It hit me earlier this month as I rolled up to a stop at the crest of the hill that is Centinela and Florence avenues. I take in this intersection at least a dozen times a week, and on about the sixth time one particular week I realized what was missing: The trains are gone. It took a while because what was missing wasn’t always there, and wasn‘t supposed to be, but the fact that Centinela and Florence was always waiting for trains made it edgy and distinguished it considerably from, say, Centinela and La Tijera a couple miles west.
The change in landscape was both huge and subtle. Superficially the corner is not changed at all: The train tracks are still there bifurcating the intersection east to west along Florence, stopped traffic on one side, the steeple of a Catholic church rising sharply like a rebuke, or an invitation, on the other. The railroad crossing sign with its black-and-white warning and blunt “x” configuration is still there, a thing that delighted me as a child and delights me now as a relic from the pre-electronic age of media when road signs and other public messages were simple and direct, sometimes a matter of life and death -- Stop, Danger, Coloreds Only. As a youngster with a rather dark imagination I liked the power of imperatives, and the bells and red lights that announced approaching trains were, to my earliest sensibilities, like God; when I got older and started driving, the trains were more an impediment than anything else but still awesome in the sense they were so obviously out of place. Trains lumbered like big beasts through the most ephemeral of big cities, a place barely on the map during the golden age of rail, a young dream-driven city wholly antithetical to the clank and drag and dogged purpose of trains, especially the humble freight variety. I found the incongruity of train and
place fascinating and deeply touching. Despite the fact they held me up on occasion, I loved their unlikeliness, their decaying significance and, here at America’s continental and mythological end, their illumination of the fact that there was no West left to uncover. As I sat in my car and the bells clanged and the trains galumphed along at that maddeningly unhurried pace that probably hadn‘t changed in the last 100 years, I did not sigh or count freight cars so much as think, Carry on.
Sitting at Centinela and Florence that day I half-expected trains to come through, as I always did -- a flashing light was always more than possible and a pretty good bet after nine or so in the evening -- before I knew that the trains were gone. The bet had been off for a while. I remembered in the same moment why: The Alameda Corridor. The corridor is a massive subterranean trench meant to streamline cargo transportation from the docks of Los Angeles to points inland; it started operations more than a month ago and in the process put most of the trains that still run through L.A. out of business. This was designed to happen. The corridor is widely considered a wonderful thing not only because it gets rid of the noise and traffic congestion created by traditional train tracks, but because of its rare efficiency among public works projects. The corridor was completed on schedule, and on budget. It is meant to ease the pain in the oldest and least prosperous parts of the city, where trains were most numerous and disruptive and improvements most scarce. Where so many undertakings in the hood have evaporated or have taken decades to finish -- the Century Freeway, for one -- the Alameda Corridor is a shining example of all deliberate speed, of everything working together for community good.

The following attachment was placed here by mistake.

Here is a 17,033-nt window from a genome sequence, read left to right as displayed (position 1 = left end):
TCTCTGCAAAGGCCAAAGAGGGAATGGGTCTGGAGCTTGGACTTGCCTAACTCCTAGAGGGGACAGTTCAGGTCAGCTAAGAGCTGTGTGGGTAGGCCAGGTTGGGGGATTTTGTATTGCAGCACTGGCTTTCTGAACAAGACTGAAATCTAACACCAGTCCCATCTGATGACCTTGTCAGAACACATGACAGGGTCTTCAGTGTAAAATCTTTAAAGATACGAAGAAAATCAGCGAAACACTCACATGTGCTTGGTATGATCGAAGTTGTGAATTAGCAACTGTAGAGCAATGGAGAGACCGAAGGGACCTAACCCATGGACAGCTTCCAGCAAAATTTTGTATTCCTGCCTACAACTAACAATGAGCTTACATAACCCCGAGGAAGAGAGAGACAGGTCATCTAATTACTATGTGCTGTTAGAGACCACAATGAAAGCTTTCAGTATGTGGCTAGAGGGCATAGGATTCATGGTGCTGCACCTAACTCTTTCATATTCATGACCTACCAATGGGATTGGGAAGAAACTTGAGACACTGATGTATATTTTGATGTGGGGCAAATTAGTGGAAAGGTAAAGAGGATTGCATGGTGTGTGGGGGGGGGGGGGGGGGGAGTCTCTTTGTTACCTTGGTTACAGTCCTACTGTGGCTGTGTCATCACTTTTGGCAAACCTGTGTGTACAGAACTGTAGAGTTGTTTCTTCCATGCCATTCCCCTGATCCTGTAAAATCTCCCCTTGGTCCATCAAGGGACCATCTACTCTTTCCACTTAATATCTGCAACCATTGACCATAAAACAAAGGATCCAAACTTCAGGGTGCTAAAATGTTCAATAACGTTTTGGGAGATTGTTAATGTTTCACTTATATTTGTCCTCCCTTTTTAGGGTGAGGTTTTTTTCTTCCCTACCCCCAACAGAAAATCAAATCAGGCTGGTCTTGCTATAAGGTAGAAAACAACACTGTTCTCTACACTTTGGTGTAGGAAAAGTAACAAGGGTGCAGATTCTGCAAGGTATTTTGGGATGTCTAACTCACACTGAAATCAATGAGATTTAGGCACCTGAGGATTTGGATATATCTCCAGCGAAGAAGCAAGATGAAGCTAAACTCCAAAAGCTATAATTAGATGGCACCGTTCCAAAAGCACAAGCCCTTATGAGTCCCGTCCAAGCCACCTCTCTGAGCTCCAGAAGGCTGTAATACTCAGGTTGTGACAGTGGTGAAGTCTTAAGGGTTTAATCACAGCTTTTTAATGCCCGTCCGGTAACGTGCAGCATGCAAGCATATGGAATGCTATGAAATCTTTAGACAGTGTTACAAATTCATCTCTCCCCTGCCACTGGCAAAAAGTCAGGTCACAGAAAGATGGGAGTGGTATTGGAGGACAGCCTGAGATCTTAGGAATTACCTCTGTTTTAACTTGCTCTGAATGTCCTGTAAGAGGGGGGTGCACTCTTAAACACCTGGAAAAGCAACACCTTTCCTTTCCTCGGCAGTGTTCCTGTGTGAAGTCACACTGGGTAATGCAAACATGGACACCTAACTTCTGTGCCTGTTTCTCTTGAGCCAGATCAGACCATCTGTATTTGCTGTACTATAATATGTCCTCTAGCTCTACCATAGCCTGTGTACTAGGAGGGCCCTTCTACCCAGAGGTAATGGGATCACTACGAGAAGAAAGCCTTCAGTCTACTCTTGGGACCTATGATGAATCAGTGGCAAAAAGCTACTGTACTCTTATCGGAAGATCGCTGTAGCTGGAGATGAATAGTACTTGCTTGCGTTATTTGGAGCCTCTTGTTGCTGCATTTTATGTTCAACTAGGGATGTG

I should be happy about this, and the social critic part of me is. I was as optimistic as everybody else about the corridor during its construction, understood its purpose, but didn’t bother to understand that its advent would mean the end of trains as I knew them. Those trains fostered their own kind of community good that‘s going to be irreplaceable in L.A. When the rails descended at Centinela and Florence, or anywhere else along the Florence path, cars on the unlucky side of the tracks settled into a certain resignation; people threw it into park or cut the engine and reclined with ethereal looks otherwise never seen on the faces of drivers in these parts of town. Trains induced a surrender none of us were used to but didn’t really mind. We were all in this wait together, rust buckets and gleaming SUVs alike. There was no one to blame or to honk at or to go around, and in that sense the trains actually were, as they were in my child‘s mind, God-like. Some people listened to the radio, some fussed with their hair in a mirror but most stared into the middle distance, perhaps like me noting the essential oddity of trains in L.A. at all, and perhaps like me appreciating it.